I recently did a project involving several moving parts, including Splunk, VMware vSphere, Cisco UCS servers, EMC XtremSF cards, ScaleIO and Isilon. The project goal was to verify the functionality and performance of EMC storage together with Splunk. The results of the project can be applied to a basic physical installation of Splunk, and I added VMware virtualization and scale-out storage to make sure we covered all bases. And I’d now like to share the project results with you, my dear readers.
Splunk is a great engine for collecting, indexing, analyzing, and visualizing data. What kind of data you ask? Pretty much everything you think of, including machine data, logs, billing records, click streams, performance metrics and performance data. It’s very easy to add your own metric that you want to measure, all it takes is a file or a stream of data that you enter into your Splunk indexers. When all that data has been indexed (which it does very rapidly as seen in my earlier blog post), it becomes searchable and useful to you and your organization.
We wanted to try the Hot and Cold bucket strategy that Splunk uses for Hot and Cold data. Hot data is usually the data that just came in, so recent (and most often most important) data. Cold data is usually older data, but definitely not stale, as you can and most probably will be doing a lot of searches against it. As you can imagine, the Cold buckets will become many times larger than the Hot buckets, so we wanted to see if we could use two different scale-out storage technologies for this to make sure we don’t have any single-point-of-failure anywhere in the Splunk solution.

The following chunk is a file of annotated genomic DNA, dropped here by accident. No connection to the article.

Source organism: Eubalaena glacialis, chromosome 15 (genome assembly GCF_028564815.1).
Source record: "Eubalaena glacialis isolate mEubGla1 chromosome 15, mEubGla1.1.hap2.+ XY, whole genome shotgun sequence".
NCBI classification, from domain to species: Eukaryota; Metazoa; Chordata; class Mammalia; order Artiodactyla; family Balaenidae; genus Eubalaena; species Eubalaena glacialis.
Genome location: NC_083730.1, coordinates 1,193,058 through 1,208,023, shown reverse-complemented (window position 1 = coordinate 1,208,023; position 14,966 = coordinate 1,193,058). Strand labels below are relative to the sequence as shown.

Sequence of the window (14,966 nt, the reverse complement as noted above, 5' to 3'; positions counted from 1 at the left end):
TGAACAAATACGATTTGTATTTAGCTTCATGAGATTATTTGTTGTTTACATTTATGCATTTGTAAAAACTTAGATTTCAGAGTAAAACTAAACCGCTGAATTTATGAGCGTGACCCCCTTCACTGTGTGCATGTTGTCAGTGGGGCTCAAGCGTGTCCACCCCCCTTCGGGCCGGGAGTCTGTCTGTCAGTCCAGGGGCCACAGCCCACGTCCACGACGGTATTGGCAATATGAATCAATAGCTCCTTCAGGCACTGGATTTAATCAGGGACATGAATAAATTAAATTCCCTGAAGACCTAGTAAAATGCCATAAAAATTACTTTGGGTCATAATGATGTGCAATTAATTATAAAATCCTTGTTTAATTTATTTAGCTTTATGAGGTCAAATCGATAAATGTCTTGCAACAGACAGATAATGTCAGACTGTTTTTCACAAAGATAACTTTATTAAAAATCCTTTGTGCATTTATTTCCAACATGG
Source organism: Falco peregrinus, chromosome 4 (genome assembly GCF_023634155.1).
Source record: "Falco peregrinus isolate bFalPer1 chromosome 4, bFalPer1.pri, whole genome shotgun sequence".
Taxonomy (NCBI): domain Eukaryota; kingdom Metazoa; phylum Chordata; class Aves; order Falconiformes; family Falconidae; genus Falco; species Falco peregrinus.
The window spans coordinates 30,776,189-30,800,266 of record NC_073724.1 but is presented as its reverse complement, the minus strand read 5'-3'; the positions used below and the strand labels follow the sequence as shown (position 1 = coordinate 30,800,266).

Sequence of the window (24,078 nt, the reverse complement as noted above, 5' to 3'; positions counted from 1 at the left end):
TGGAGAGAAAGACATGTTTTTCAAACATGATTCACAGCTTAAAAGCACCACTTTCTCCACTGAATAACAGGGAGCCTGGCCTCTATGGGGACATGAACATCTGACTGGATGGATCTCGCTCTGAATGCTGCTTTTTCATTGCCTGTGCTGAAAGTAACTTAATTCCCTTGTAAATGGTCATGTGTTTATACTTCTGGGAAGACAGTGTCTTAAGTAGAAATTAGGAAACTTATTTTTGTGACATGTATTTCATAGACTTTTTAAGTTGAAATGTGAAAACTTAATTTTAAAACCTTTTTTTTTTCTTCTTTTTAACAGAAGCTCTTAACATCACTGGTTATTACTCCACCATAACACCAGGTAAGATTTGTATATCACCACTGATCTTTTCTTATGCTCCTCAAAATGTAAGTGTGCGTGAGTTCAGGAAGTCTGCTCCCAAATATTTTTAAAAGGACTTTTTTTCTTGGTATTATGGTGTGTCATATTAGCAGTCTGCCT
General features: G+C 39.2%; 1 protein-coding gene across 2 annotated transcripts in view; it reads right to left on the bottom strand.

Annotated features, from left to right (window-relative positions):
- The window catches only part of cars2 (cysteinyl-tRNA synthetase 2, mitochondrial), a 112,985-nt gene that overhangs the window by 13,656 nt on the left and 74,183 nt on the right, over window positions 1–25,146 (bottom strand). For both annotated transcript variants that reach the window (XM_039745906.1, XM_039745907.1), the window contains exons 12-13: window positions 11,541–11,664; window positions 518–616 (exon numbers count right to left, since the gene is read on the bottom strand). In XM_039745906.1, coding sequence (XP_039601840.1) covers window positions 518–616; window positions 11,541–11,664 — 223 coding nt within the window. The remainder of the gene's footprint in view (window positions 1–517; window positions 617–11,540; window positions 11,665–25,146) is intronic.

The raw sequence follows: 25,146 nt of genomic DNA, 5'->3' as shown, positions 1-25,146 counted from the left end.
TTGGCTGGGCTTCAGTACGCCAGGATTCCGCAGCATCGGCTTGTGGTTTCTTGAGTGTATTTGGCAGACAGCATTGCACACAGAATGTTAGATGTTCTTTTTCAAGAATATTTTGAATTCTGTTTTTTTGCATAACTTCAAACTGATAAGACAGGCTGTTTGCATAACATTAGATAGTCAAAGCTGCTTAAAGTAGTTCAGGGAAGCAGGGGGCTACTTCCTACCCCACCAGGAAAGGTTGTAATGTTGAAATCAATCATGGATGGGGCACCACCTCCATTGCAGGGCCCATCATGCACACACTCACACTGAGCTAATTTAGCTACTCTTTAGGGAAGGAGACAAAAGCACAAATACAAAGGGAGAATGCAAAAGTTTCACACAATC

We used EMC ScaleIO as the Hot bucket layer, where we wanted the most performance for both ingesting and indexing new data as well as searching on that new data. We then used EMC Isilon as the Cold bucket layer, as we wanted to be able to scale that to many hundreds of TBs or even several PBs. We also included VMware vSphere on top of Cisco UCS servers as the underlying hypervisor for both the Splunk servers and the ScaleIO storage system. To be able to handle the load of incoming data, you have to make sure you have enough CPU and networking power for your servers. The Cisco UCS servers we used definitely provided that, and made sure we could get those impressive numbers you see below. We gave each ScaleIO server an XtremSF card as storage, and off we went.
You can visualize the Splunk servers connected to the ScaleIO storage as a “Hot Edge”, and the Isilon environment as the “Cold Core” (3rd platform lingo). This made it easy for us to remove the SPOF that sometimes comes with a Splunk environment, where data is only stored locally instead of spread out as in the ScaleIO and Isilon cases. This gives Splunk admins less of a headache during server failures or regular maintenance, as any and all data can be accessible from any Splunk server if so wanted and/or needed.
When creating a Splunk storage model like this, where Hot and Cold buckets are divided into different storage solutions, the performance and cost tiers are also divided. That means that a customer who only wants more Hot storage can easily add more HDDs/SSDs/Flash drives/Splunk servers, or if they need more Cold storage they could easily add a new Isilon node on the fly without any downtime of the Splunk environment.
The result of this project was that we in the end had an incredibly high performance Hot bucket layer, together with an extremely scaling Cold bucket layer, so we could be prepared to meet pretty much any customer’s need in both performance and scale.
And boy did we see performance. Look at the following screenshot taken from Splunk itself regarding the performance we got.
spm = Searches per minute
duration = Total test duration
reads = Total reads per second (read/s as reported by linux tool sar/OS) cpu = Total user cpu + sys cpu
Click on the image to get to an enlarged version.
For more information on how the solution was built out and how you can create it yourself (or with the help of an EMC SE), see this link.